Global tax deal inches closer as holdout Ireland agrees to sign up
Photo taken in Dublin, Ireland
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Ireland has decided to sign up to a global deal that will push its corporate tax rate to 15%, marking a huge shift in its policy.
The G-7 and G-20 nations agreed earlier this summer to join forces to tackle tax evasion and harmonize rules across the globe. The plan, if implemented, would force multinationals to pay tax where they operate — not just where they have their headquarters — and would impose a minimum corporate rate of 15%.
The Republic of Ireland has one of the most attractive rates for corporations in the world at 12.5% and had, until now, refused to join the plan. Different Irish governments had fiercely defended the low rate, arguing it was a tool to attract businesses to a small economy.
On Thursday evening, Irish broadcaster RTE reported that the Cabinet had approved an increase from 12.5% to 15% in corporation tax for companies with turnover in excess of 750 million euros. The news was later confirmed by Ireland’s Finance Minister, Paschal Donohoe.
“In joining this agreement, we must remember that there are 140 countries involved in this process and many have had to make compromises,” Donohoe said, according to RTE.
“But I also believe that the agreement government has agreed to sign up to today is balanced and represents a fair compromise reflecting the interests and input of the many countries involved in the negotiations.”
The Irish Department of Finance estimated that joining this global deal would reduce the country’s tax take by 2 billion euros ($2.3 billion) a year, according to RTE. In addition, an opinion poll for The Irish Times showed that the majority of voters in Ireland believed the government should not modify its policy now.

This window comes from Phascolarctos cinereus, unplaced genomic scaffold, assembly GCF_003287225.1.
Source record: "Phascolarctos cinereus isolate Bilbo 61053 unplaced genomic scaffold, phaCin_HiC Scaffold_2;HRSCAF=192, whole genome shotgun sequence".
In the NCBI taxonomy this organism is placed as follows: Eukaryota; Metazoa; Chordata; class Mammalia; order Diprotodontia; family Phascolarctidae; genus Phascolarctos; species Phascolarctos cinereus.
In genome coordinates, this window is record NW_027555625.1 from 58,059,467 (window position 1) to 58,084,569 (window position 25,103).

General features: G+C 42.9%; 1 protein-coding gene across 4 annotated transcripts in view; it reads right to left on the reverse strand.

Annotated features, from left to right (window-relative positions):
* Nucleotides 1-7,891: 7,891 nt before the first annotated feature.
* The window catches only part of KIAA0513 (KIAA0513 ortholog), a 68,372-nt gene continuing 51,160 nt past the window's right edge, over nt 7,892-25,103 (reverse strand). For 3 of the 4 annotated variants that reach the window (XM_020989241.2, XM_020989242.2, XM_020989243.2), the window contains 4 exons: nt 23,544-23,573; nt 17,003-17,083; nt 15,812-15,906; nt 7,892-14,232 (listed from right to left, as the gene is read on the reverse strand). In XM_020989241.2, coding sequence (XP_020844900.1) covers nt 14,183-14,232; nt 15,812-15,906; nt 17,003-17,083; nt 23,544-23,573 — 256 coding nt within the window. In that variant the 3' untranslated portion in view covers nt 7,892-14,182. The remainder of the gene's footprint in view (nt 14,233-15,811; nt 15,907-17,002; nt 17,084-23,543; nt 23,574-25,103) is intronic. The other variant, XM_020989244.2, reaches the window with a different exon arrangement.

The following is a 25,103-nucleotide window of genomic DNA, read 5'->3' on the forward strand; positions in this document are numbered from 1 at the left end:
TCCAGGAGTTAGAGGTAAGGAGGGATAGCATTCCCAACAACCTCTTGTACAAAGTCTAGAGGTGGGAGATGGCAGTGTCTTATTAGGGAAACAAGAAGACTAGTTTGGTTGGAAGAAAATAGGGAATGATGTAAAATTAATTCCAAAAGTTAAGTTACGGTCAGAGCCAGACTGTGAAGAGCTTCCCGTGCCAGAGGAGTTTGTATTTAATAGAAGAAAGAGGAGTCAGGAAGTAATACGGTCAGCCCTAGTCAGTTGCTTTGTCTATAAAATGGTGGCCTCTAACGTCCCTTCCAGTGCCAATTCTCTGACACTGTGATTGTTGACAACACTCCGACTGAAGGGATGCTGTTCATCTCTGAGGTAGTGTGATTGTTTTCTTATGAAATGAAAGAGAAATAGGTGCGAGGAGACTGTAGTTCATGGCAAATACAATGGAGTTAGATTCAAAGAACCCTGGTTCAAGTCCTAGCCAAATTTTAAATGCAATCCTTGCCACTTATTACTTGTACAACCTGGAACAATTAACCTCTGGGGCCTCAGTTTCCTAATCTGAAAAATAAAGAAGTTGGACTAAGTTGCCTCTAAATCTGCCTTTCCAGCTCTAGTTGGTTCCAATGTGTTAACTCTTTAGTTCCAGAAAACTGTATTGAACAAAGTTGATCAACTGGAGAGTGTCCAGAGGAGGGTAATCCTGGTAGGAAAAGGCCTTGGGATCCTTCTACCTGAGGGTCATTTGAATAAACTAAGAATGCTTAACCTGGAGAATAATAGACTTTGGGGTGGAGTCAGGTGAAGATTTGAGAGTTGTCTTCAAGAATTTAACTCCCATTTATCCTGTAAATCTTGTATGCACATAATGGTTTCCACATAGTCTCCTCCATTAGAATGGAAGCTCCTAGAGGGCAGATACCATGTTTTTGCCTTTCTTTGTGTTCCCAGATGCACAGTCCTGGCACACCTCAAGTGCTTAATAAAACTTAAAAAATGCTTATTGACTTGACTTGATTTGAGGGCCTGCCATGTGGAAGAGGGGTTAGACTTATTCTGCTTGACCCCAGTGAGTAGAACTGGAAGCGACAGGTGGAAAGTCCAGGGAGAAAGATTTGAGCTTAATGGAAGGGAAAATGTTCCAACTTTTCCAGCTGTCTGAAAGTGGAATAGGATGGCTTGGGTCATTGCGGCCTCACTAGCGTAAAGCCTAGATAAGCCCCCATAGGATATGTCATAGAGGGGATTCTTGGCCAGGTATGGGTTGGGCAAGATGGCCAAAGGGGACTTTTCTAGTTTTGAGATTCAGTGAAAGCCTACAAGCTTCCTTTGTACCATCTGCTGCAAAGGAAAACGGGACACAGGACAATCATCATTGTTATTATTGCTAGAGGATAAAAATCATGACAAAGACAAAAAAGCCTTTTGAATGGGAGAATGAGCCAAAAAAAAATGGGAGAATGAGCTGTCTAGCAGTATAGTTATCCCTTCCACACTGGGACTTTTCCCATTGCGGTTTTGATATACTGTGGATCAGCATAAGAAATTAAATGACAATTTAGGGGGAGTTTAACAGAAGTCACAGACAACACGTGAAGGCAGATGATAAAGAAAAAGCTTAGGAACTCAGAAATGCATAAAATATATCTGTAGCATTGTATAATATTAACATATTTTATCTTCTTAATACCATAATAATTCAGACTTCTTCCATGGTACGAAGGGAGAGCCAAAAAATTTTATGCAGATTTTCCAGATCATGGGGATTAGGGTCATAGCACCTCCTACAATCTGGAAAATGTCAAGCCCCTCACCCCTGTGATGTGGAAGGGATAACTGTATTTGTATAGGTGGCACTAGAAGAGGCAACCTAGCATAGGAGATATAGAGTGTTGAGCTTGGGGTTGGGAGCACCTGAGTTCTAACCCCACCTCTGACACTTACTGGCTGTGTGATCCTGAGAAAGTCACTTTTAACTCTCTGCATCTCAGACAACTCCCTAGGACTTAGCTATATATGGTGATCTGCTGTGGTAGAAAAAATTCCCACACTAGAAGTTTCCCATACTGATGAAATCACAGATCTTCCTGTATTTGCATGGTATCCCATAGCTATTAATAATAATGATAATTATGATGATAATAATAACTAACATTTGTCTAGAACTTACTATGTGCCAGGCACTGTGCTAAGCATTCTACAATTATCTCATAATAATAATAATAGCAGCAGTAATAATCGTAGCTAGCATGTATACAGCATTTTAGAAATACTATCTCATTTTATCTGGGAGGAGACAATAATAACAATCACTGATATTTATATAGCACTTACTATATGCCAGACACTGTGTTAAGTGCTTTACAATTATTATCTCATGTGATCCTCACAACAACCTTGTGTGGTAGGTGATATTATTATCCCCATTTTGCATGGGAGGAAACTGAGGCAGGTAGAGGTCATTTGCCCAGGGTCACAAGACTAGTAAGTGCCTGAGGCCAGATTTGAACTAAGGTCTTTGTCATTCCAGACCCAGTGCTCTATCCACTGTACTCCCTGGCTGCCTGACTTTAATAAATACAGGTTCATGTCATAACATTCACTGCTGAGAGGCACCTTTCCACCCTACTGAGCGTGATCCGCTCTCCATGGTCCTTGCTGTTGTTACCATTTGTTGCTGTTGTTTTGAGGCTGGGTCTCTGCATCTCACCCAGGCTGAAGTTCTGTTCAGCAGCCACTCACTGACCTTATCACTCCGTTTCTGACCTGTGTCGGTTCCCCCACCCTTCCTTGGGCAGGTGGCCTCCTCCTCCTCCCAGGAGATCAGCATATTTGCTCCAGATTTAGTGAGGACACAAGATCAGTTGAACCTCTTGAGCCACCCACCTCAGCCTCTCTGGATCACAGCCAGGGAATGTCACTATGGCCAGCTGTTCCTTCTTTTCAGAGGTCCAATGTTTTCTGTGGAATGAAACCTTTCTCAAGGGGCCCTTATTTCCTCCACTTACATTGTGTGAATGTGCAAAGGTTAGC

However, Ireland’s change of heart followed a revised text. The initial deal mentioned a minimum corporate tax rate of “at least 15%,” but this has been updated to just 15% — signaling that this rate will not be pushed up at a later date. Ireland was also given assurances that it could keep the lower rate for smaller firms located in the country.
Speaking to CNBC Wednesday, Péter Szijjártó, minister of foreign affairs and trade for Hungary, said that initial talks mentioned a corporate tax rate of 21%, which is far from the country’s current rate of 9%. So the new level of 15% is somewhere in the middle, he said.
Hungary has yet to approve the global tax deal. However, the minister said Budapest would be keener to join if a 10-year implementation period were to be agreed on.
Meanwhile, France’s minister of finance, Bruno Le Maire, a vocal supporter of the global tax deal, told CNBC Wednesday that a global tax deal was “one millimeter away” from being reached.
“The key point is to have an agreement being adopted, no later than the end of this month, on the new international taxation system.,” he said in Paris.
“We could either next week during the Washington meetings, or at the G-20 meeting in Rome at the end of October, sign the final agreement under the international taxation system,” he added.